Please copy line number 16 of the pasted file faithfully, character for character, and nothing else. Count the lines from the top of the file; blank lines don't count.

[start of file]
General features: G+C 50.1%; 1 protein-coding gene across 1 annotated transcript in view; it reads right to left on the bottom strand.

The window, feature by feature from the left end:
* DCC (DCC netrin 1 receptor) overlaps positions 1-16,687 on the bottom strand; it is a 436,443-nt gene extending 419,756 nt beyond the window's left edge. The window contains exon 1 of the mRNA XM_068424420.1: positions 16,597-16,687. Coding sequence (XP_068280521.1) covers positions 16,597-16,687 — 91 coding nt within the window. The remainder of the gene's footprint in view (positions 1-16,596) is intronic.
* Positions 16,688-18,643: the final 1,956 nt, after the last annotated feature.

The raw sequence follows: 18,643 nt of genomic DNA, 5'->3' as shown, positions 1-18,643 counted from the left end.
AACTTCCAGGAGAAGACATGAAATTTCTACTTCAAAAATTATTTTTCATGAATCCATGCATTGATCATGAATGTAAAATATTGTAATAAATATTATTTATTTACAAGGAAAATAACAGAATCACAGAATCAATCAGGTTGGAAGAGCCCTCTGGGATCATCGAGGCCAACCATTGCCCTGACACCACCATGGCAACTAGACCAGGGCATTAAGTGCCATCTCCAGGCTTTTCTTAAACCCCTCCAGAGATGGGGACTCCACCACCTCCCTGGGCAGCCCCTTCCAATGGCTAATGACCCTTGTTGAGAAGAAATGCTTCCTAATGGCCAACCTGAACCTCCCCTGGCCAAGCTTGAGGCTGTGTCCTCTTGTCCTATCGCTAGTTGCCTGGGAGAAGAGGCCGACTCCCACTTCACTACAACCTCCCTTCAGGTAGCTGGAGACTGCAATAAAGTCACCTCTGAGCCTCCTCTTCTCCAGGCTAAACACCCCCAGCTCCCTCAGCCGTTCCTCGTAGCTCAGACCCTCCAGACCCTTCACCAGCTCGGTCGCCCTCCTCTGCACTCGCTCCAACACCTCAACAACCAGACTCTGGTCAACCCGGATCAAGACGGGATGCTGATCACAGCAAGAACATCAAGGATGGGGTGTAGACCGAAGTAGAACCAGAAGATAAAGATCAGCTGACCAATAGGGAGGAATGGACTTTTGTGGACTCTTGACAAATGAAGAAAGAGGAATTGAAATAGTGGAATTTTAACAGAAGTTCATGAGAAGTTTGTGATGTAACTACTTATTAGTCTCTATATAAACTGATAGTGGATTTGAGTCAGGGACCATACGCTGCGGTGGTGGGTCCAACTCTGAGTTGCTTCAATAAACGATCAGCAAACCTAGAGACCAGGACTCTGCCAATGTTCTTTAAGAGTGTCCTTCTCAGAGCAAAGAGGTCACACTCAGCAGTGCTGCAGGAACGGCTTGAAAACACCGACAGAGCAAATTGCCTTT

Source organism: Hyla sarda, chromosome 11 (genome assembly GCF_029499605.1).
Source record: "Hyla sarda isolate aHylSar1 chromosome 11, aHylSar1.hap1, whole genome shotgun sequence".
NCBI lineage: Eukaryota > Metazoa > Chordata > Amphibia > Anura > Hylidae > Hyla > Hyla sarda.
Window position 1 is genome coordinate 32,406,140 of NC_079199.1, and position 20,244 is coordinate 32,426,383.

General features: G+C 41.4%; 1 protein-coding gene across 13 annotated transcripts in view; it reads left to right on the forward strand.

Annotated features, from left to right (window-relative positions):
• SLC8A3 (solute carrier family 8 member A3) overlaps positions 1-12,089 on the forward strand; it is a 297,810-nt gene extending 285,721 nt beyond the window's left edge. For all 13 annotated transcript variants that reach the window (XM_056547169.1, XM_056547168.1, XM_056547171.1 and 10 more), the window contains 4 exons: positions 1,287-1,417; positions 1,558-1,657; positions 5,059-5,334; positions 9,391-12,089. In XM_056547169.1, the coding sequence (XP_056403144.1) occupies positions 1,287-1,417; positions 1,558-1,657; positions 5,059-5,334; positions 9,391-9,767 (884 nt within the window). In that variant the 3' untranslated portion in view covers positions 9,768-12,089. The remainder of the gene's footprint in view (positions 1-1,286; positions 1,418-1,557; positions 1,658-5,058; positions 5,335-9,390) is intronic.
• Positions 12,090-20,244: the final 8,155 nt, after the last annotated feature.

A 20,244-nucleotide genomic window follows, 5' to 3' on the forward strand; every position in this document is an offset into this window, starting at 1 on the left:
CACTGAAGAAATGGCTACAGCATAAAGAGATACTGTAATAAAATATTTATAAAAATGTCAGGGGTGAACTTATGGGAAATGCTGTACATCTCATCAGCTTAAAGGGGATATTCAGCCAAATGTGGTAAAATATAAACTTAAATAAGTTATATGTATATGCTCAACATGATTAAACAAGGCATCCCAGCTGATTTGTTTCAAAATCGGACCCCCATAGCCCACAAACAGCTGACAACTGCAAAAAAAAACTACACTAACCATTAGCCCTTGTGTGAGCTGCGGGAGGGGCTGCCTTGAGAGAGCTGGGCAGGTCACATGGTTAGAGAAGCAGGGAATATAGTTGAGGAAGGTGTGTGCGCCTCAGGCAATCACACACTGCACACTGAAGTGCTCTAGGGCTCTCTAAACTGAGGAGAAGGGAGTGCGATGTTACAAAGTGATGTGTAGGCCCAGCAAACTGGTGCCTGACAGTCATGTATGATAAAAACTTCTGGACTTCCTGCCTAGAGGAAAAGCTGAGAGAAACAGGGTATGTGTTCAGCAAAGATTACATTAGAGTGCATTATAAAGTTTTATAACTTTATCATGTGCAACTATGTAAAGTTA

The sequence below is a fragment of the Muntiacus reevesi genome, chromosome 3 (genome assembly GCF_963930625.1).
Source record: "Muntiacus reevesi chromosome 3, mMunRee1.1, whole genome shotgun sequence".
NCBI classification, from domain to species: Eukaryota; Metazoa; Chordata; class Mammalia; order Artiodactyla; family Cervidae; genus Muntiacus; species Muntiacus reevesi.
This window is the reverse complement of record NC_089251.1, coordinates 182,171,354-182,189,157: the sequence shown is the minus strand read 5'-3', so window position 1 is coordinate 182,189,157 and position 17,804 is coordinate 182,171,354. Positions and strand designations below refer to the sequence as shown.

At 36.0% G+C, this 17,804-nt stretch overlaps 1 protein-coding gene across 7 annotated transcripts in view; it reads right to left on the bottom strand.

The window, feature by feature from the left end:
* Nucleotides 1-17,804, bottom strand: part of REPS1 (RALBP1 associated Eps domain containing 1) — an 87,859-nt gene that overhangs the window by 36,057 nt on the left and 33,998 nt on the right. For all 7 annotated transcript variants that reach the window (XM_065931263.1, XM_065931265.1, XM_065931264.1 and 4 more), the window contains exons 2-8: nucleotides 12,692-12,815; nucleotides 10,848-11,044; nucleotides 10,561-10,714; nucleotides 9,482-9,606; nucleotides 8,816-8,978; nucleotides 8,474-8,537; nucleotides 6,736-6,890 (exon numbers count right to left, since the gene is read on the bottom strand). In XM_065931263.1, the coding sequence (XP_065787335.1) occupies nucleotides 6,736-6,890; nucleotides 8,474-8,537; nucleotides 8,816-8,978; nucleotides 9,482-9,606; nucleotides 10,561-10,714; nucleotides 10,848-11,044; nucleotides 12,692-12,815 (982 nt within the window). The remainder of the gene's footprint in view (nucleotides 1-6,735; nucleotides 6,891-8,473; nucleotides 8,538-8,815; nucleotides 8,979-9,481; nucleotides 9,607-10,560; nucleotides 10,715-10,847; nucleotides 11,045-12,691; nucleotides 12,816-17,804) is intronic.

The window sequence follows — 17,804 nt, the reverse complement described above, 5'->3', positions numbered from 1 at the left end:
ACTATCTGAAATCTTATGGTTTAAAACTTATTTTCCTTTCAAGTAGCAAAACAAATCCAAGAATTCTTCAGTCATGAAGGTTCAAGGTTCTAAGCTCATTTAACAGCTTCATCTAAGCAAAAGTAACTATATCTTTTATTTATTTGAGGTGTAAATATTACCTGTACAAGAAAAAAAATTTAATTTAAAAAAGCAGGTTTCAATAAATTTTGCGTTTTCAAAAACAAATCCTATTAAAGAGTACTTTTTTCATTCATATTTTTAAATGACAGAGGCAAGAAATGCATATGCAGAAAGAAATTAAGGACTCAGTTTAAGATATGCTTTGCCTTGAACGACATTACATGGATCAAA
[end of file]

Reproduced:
CACTGAAGAAATGGCTACAGCATAAAGAGATACTGTAATAAAATATTTATAAAAATGTCAGGGGTGAACTTATGGGAAATGCTGTACATCTCATCAGCTTAAAGGGGATATTCAGCCAAATGTGGTAAAATATAAACTTAAATAAGTTATATGTATATGCTCAACATGATTAAACAAGGCATCCCAGCTGATTTGTTTCAAAATCGGACCCCCATAGCCCACAAACAGCTGACAACTGCAAAAAAAAACTACACTAACCATTAGCCCTTGTGTGAGCTGCGGGAGGGGCTGCCTTGAGAGAGCTGGGCAGGTCACATGGTTAGAGAAGCAGGGAATATAGTTGAGGAAGGTGTGTGCGCCTCAGGCAATCACACACTGCACACTGAAGTGCTCTAGGGCTCTCTAAACTGAGGAGAAGGGAGTGCGATGTTACAAAGTGATGTGTAGGCCCAGCAAACTGGTGCCTGACAGTCATGTATGATAAAAACTTCTGGACTTCCTGCCTAGAGGAAAAGCTGAGAGAAACAGGGTATGTGTTCAGCAAAGATTACATTAGAGTGCATTATAAAGTTTTATAACTTTATCATGTGCAACTATGTAAAGTTA